Who should raise children? Well, young me would have been absolutely convinced that parents are not typically the best choice. I would’ve argued vehemently that trained professionals would do a better job than just random people who happened to be the ones that procreated, and operational conditioning backed me up on that.
These are the logical conclusions one comes to when one rejects the Biblical narrative. If humans are just animals, then the data seems to suggest that we are completely incompetent at deciding our own lives. When we’re given the choice of food, then dumb humans keep choosing unhealthy things. When we’re given the choice of jobs, then dumb humans either don’t work enough or they work themselves to death.
So, how was I so wrong about everything? How was a well-intentioned kid that spent his free time reading academic psychology articles so absolutely wrong about everything? Well, I had the wrong starting point.
You see, the Biblical narrative paints a very different picture of humanity. According to the Bible, humanity is a special kind of creation- one of a higher sort than just merely animal. According to the Bible, evil in the world exists for a very different reason. The secular academics view “evil” as simply the result of living in a cold and indifferent universe, and humans do “evil” simply because of their own animalistic tendencies. In the Biblical worldview, however, evil exists because we live in a fallen world that is separated from God.
The solution from a Biblical worldview is a restored relationship to God. God, as the objective law giver, ought to be the one that dictates our ideals because only God is perfectly able to do so without error. Furthermore, only God is able to help us accomplish this task as it is a separation from God that is the problem (we talk about this more in a previous blog post here).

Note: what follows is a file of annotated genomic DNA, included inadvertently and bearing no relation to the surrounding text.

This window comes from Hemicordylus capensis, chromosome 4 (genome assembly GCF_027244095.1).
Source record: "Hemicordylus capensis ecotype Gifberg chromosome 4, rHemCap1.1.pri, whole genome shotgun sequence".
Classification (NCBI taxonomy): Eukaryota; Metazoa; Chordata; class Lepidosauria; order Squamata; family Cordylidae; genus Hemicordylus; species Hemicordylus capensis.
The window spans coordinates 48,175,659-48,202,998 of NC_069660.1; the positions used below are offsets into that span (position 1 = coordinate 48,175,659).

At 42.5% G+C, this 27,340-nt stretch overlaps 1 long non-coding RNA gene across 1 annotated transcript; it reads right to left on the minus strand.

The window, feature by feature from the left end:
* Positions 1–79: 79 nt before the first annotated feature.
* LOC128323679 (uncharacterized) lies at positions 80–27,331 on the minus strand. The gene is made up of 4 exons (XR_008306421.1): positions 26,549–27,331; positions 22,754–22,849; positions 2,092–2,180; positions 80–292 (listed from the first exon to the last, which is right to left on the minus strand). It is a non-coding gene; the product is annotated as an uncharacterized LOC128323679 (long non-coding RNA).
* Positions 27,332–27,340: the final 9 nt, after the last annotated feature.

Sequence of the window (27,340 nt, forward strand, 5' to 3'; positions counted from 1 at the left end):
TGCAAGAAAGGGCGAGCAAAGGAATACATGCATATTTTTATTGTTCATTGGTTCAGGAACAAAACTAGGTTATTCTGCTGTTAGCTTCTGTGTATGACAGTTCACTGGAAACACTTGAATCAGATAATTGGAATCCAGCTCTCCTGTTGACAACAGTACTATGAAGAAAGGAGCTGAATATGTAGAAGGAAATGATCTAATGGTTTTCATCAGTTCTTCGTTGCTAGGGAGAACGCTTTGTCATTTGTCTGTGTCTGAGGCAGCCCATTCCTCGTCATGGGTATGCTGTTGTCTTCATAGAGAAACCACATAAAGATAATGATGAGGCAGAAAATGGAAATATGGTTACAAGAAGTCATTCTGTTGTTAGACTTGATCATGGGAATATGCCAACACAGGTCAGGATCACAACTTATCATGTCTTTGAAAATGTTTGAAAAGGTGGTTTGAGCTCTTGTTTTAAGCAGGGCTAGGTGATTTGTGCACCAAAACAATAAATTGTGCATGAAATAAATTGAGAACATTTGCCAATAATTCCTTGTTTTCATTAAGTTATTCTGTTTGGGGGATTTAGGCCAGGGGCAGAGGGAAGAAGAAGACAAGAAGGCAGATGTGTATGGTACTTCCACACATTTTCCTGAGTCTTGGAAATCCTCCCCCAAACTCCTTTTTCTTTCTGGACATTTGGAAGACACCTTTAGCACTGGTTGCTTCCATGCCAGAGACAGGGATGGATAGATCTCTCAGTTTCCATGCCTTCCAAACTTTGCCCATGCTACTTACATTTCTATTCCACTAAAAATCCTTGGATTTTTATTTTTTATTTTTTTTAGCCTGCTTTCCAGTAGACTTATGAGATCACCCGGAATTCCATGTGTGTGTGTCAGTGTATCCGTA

Humans must be allowed to make choices in their lives because humans are established as God’s image bearers and therefore they are the ones placed in charge of the temporal care for the world.
The problem is not that humans are just dumb animals- the problem is that mankind is fallen. There is a part of every person that seeks his or her own destruction because of the Adamic curse.
So, for example, why do people eat unhealthily? Is it because people are too stupid to know better? No, it is because we are in active rebellion to God’s creation and His created order. Again, a large part of our own self desires to see our own destruction. Operant conditioning cannot explain something like poor diet. It should work like this. If I eat poorly and in excess, then I will become ill. This should operate as positive punishment (addition of my being sick as punishment for over indulgence). However, alas, it does not.
Instead, the only cure for something like gluttony is a death to one’s own desires. Once one dies to his or her own self, and lives to glorify God- only then can one come close to idealistic society. Of course no person can achieve this perfectly without the direct intervention of God through the Gospel.
In reality, now that I have been made new by the grace of God, I see that Walden 2 has been tried dozens of times in history. Virtually every cruel and evil police state and dictatorship began with the same basic concept expressed in the book. A group of individuals could never agree on a societal good- it would never last. People are wicked and self-serving, even if they can objectively see that it leads to their own downfall.
The reality is that those of us in Christ can sometimes begin to look at the lost with something less than love. We can sometimes grow hateful because of a frustration that they do not see things for how they really are. We can sometimes grow cruel as we mock their failures and pitfalls. We can become jarring and abrasive as we try to convince them of the Truth.
In actuality though, no one believes something to be true unless they have a reason. Of course those outside of Christ have a bad idea of how to solve the world’s problems, that’s why we call them “the lost.” We should not be surprised by that, instead we should use their errors as a platform for explaining the Truth- and the Truth inevitably leads to the Gospel.